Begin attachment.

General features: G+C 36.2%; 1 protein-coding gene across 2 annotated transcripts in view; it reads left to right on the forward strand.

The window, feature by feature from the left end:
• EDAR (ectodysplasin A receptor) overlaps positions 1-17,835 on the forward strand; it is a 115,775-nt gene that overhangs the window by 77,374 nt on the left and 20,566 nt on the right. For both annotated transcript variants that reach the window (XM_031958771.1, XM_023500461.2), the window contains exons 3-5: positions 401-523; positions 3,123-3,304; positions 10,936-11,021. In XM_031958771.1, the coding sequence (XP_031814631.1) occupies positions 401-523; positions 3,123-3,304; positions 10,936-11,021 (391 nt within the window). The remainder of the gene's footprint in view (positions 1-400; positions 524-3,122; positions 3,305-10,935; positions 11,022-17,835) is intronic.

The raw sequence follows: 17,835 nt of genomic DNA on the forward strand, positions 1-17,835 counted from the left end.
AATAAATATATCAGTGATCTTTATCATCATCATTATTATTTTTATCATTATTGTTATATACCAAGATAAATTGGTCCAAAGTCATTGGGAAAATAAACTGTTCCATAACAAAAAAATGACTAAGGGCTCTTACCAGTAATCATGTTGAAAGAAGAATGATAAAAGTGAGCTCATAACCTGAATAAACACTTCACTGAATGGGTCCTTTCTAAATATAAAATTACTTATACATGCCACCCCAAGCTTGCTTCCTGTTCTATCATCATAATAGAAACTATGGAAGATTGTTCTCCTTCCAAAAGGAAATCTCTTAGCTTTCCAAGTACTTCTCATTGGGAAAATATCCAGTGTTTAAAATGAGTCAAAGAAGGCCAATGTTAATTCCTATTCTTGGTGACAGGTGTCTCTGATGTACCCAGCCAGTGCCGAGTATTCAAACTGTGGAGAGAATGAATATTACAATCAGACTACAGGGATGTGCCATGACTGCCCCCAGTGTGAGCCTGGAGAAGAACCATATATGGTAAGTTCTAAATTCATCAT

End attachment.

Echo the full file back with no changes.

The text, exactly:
General features: G+C 36.2%; 1 protein-coding gene across 2 annotated transcripts in view; it reads left to right on the forward strand.

The window, feature by feature from the left end:
• EDAR (ectodysplasin A receptor) overlaps positions 1-17,835 on the forward strand; it is a 115,775-nt gene that overhangs the window by 77,374 nt on the left and 20,566 nt on the right. For both annotated transcript variants that reach the window (XM_031958771.1, XM_023500461.2), the window contains exons 3-5: positions 401-523; positions 3,123-3,304; positions 10,936-11,021. In XM_031958771.1, the coding sequence (XP_031814631.1) occupies positions 401-523; positions 3,123-3,304; positions 10,936-11,021 (391 nt within the window). The remainder of the gene's footprint in view (positions 1-400; positions 524-3,122; positions 3,305-10,935; positions 11,022-17,835) is intronic.

The raw sequence follows: 17,835 nt of genomic DNA on the forward strand, positions 1-17,835 counted from the left end.
AATAAATATATCAGTGATCTTTATCATCATCATTATTATTTTTATCATTATTGTTATATACCAAGATAAATTGGTCCAAAGTCATTGGGAAAATAAACTGTTCCATAACAAAAAAATGACTAAGGGCTCTTACCAGTAATCATGTTGAAAGAAGAATGATAAAAGTGAGCTCATAACCTGAATAAACACTTCACTGAATGGGTCCTTTCTAAATATAAAATTACTTATACATGCCACCCCAAGCTTGCTTCCTGTTCTATCATCATAATAGAAACTATGGAAGATTGTTCTCCTTCCAAAAGGAAATCTCTTAGCTTTCCAAGTACTTCTCATTGGGAAAATATCCAGTGTTTAAAATGAGTCAAAGAAGGCCAATGTTAATTCCTATTCTTGGTGACAGGTGTCTCTGATGTACCCAGCCAGTGCCGAGTATTCAAACTGTGGAGAGAATGAATATTACAATCAGACTACAGGGATGTGCCATGACTGCCCCCAGTGTGAGCCTGGAGAAGAACCATATATGGTAAGTTCTAAATTCATCAT